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Old 28th September 2012, 07:23 AM   #7274
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No, you cannot apply bandwidth limiting without adding noise and potential distortion. Just get over it AND design proper circuits and they can be fast enough.
Hallelujah and amin!

As ever since the beginning of time, it all boils down to use your head when designing it and get it right from the design stage, later added cure-alls will only ruin it.

Be balanced, favor nothing over the whole, and for the love of God, do not save on your output stage, be generous. Power supplies are assumed to be top notch.

Too bad Thorsten is not here, most of this is right up his alley. I've been talking to him quite a lot, and much of what I've seen here I also heard from him.

Thank God, common sense and good reasoning is still alive and well.
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Old 28th September 2012, 07:33 AM   #7275
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And of course the real answer, as John alluded to, for why really fast slew rate is necessary, is that it's required for the FB mechanism to function correctly. Funny concept, the amp has to work well enough to make sure the error correcting mechanism works well enough, hmmm ...

Frank
Honestly Frank, I don't find it strange at all. You can find the notion documented in Otala's papers published by IEEE in 1976 or 1977, not sure which.

As John quite rightly pointed out, Matti Otala and Walt Jung beat the subject to death.

I wish I could send you a copy of Otala's initial paper, but unfortunately, I no longer have a photostat copy of it, perhaps some good soul here has a link to it?

I guarantee it's WELL worth reading (or your money back ).
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Old 28th September 2012, 07:36 AM   #7276
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Let's discuss now who first started using Ohm's law in audio amplifiers.
No.... don't tell me somebody is still using that ancient waffle?
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Old 28th September 2012, 11:24 AM   #7277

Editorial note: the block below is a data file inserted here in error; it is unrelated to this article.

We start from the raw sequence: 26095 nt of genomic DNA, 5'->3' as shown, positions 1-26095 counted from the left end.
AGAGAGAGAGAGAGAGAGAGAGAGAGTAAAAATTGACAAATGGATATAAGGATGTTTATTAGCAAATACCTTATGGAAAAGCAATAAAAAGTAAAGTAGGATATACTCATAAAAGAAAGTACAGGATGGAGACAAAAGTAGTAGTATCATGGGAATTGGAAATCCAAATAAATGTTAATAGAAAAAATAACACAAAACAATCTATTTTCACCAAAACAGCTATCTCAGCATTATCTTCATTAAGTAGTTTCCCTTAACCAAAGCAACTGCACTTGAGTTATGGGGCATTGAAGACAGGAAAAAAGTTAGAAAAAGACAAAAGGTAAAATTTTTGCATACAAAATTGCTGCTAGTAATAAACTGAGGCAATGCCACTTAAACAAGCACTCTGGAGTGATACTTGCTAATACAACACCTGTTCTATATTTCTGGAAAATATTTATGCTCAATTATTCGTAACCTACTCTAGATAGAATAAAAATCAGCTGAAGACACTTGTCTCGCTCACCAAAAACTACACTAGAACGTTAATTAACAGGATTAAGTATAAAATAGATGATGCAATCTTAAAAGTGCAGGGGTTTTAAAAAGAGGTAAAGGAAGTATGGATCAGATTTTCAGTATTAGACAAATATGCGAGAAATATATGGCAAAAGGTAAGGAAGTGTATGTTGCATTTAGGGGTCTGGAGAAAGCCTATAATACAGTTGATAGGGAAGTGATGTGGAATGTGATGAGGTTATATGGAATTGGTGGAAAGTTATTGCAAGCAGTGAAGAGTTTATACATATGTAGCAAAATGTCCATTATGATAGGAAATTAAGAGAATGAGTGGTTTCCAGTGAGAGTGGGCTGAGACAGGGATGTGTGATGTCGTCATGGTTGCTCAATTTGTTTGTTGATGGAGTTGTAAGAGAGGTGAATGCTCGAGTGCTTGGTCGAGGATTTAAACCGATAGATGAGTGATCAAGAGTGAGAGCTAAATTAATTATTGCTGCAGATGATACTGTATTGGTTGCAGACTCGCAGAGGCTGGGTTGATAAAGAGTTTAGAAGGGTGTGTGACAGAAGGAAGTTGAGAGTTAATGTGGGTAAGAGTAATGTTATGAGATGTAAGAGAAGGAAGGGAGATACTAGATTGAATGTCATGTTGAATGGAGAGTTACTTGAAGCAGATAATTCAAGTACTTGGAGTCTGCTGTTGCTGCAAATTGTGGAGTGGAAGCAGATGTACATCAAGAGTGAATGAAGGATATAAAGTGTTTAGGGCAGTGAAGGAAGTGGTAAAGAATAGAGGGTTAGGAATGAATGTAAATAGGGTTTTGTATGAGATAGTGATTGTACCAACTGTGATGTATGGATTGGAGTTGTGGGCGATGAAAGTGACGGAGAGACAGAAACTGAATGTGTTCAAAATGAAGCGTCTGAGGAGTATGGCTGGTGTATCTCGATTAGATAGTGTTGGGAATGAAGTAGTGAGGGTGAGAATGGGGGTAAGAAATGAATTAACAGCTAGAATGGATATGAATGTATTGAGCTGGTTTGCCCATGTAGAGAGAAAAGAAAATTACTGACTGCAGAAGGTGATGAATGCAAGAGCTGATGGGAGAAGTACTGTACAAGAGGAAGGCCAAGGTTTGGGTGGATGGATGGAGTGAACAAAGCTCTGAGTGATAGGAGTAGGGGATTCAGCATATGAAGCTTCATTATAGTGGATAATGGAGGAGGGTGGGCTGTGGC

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I suspect it was Lee de Forest who first used Ohm / Kirchhoff . It deserves an answer .

I came to the occlusion that input slew limiting required a filter far more sophisticated that is commonly used if to be of any use . For example a 4 pole Butterworth with 35 KHz cutoff frequency would be about -0.05 dB @ 20 kHz , - 3dB @ 35 kHz and -36 db @100 KHz . If this could be a offered in a preamp as an additional output then perhaps it has value ? NAD had the less filtered output called LAB .
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Old 28th September 2012, 01:18 PM   #7278
a.wayne is offline a.wayne  United States
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Originally Posted by dvv View Post
Hallelujah and amin!

As ever since the beginning of time, it all boils down to use your head when designing it and get it right from the design stage, later added cure-alls will only ruin it.

Be balanced, favor nothing over the whole, and for the love of God, do not save on your output stage, be generous. Power supplies are assumed to be top notch.

Too bad Thorsten is not here, most of this is right up his alley. I've been talking to him quite a lot, and much of what I've seen here I also heard from him.

Thank God, common sense and good reasoning is still alive and well.
Where ..? T I mean not common sense . Where are you communicating , you got pass the gate ...?

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Old 28th September 2012, 01:35 PM   #7279
jcx is offline jcx  United States